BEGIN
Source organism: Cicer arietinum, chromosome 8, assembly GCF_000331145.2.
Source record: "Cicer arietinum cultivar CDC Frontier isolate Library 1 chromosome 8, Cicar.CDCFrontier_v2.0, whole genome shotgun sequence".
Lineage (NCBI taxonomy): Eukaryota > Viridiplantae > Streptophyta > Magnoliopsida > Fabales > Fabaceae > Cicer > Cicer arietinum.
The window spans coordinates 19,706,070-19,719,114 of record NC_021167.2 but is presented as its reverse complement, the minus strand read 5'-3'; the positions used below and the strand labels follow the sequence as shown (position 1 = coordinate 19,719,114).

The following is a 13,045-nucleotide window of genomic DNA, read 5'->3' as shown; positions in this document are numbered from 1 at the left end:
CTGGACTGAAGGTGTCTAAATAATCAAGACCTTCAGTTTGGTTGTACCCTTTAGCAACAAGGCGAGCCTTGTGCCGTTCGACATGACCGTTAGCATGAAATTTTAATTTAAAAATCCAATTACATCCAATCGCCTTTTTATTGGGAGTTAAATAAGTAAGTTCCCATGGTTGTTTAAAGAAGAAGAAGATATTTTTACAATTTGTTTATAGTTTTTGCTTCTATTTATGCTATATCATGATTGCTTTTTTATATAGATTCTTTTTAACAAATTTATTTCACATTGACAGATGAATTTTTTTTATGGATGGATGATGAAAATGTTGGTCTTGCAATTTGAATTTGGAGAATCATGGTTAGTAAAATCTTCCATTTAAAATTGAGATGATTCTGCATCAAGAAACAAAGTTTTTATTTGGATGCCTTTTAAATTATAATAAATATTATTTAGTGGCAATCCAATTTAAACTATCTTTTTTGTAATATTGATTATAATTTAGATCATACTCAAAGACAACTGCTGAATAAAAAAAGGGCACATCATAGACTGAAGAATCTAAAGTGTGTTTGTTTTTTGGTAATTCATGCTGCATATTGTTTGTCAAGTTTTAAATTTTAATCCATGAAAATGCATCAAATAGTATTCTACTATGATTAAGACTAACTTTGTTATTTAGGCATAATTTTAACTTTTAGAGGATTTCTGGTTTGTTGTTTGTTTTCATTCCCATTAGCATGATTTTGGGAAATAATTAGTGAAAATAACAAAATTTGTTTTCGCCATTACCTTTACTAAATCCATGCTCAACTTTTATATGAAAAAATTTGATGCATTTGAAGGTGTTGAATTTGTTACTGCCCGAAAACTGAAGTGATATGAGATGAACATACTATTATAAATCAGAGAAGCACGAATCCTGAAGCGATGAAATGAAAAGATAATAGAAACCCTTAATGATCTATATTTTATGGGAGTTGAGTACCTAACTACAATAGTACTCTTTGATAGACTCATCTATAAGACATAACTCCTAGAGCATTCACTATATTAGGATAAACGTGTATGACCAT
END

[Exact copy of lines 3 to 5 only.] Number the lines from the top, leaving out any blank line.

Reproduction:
Lineage (NCBI taxonomy): Eukaryota > Viridiplantae > Streptophyta > Magnoliopsida > Fabales > Fabaceae > Cicer > Cicer arietinum.
The window spans coordinates 19,706,070-19,719,114 of record NC_021167.2 but is presented as its reverse complement, the minus strand read 5'-3'; the positions used below and the strand labels follow the sequence as shown (position 1 = coordinate 19,719,114).

The following is a 13,045-nucleotide window of genomic DNA, read 5'->3' as shown; positions in this document are numbered from 1 at the left end: